Re: [PATCH v4 5/7] mm, kasan: Stackdepot implementation. Enable stackdepot for SLAB
From: Alexander Potapenko
Date: Fri Mar 11 2016 - 06:18:31 EST
On Thu, Mar 10, 2016 at 5:58 PM, Andrey Ryabinin <ryabinin.a.a@xxxxxxxxx> wrote:
> 2016-03-08 14:42 GMT+03:00 Alexander Potapenko <glider@xxxxxxxxxx>:
>> On Tue, Mar 1, 2016 at 12:57 PM, Andrey Ryabinin <ryabinin.a.a@xxxxxxxxx> wrote:
>>>>>> + page = alloc_pages(alloc_flags, STACK_ALLOC_ORDER);
>>>>> STACK_ALLOC_ORDER = 4 - that's a lot. Do you really need that much?
>>>> Part of the issue the atomic context above. When we can't allocate
>>>> memory we still want to save the stack trace. When we have less than
>>>> STACK_ALLOC_ORDER memory, we try to preallocate another
>>>> STACK_ALLOC_ORDER in advance. So in the worst case, we have
>>>> STACK_ALLOC_ORDER memory and that should be enough to handle all
>>>> kmalloc/kfree in the atomic context. 1 page does not look enough. I
>>>> think Alex did some measuring of the failure race (when we are out of
>>>> memory and can't allocate more).
>>> A lot of 4-order pages will lead to high fragmentation. You don't need physically contiguous memory here,
>>> so try to use vmalloc(). It is slower, but fragmentation won't be problem.
>> I've tried using vmalloc(), but turned out it's calling KASAN hooks
>> again. Dealing with reentrancy in this case sounds like an overkill.
> We'll have to deal with recursion eventually. Using stackdepot for
> page owner will cause recursion.
>> Given that we only require 9 Mb most of the time, is allocating
>> physical pages still a problem?
> This is not about size, this about fragmentation. vmalloc allows to
> utilize available low-order pages,
> hence reduce the fragmentation.
I've attempted to add __vmalloc(STACK_ALLOC_SIZE, alloc_flags,
PAGE_KERNEL) (also tried vmalloc(STACK_ALLOC_SIZE)) instead of
page_alloc() and am now getting a crash in
kmem_cache_alloc_node_trace() in mm/slab.c, because it doesn't allow
the kmem_cache pointer to be NULL (it's dereferenced when calling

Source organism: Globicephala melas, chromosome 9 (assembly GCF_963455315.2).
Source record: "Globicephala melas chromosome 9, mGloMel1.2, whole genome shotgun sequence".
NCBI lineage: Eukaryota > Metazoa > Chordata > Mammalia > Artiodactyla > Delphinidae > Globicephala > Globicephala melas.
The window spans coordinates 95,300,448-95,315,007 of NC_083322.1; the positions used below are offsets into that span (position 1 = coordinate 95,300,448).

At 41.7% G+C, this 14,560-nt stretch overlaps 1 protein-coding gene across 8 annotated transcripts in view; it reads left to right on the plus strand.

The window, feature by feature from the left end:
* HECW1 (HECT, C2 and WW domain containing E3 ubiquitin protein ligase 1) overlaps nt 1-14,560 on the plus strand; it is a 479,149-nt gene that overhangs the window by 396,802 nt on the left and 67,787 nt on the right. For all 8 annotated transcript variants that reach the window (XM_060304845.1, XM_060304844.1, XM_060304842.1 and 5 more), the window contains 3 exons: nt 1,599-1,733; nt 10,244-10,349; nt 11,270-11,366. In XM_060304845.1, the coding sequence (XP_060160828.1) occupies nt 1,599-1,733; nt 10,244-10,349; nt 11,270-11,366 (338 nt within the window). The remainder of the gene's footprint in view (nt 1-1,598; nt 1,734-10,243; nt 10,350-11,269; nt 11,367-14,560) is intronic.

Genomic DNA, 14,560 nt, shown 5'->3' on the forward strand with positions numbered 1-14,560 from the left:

Steven, do you know if this because of my code violating some contract
(e.g. I'm calling vmalloc() too early, when kmalloc_caches haven't
been initialized), or is this a bug in kmem_cache_alloc_node_trace()
>>> And one more thing. Take a look at mempool, because it's generally used to solve the problem you have here
>>> (guaranteed allocation in atomic context).
>> As far as I understood the docs, mempools have a drawback of
>> allocating too much memory which won't be available for any other use.
> As far as I understood your code, it has a drawback of
> allocating too much memory which won't be available for any other use ;)
> However, now I think that mempool doesn't fit here. We never free
> memory => never return it to pool.
> And this will cause 5sec delays between allocation retries in mempool_alloc().
>> O'Reily's "Linux Device Drivers" even suggests not using mempools in
>> any case when it's easier to deal with allocation failures (that
>> advice is for device drivers, not sure if that stands for other
>> subsystems though).
>> Alexander Potapenko
>> Software Engineer
>> Google Germany GmbH
>> Erika-Mann-StraÃe, 33
>> 80636 MÃnchen
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Google Germany GmbH
GeschÃftsfÃhrer: Matthew Scott Sucherman, Paul Terence Manicle
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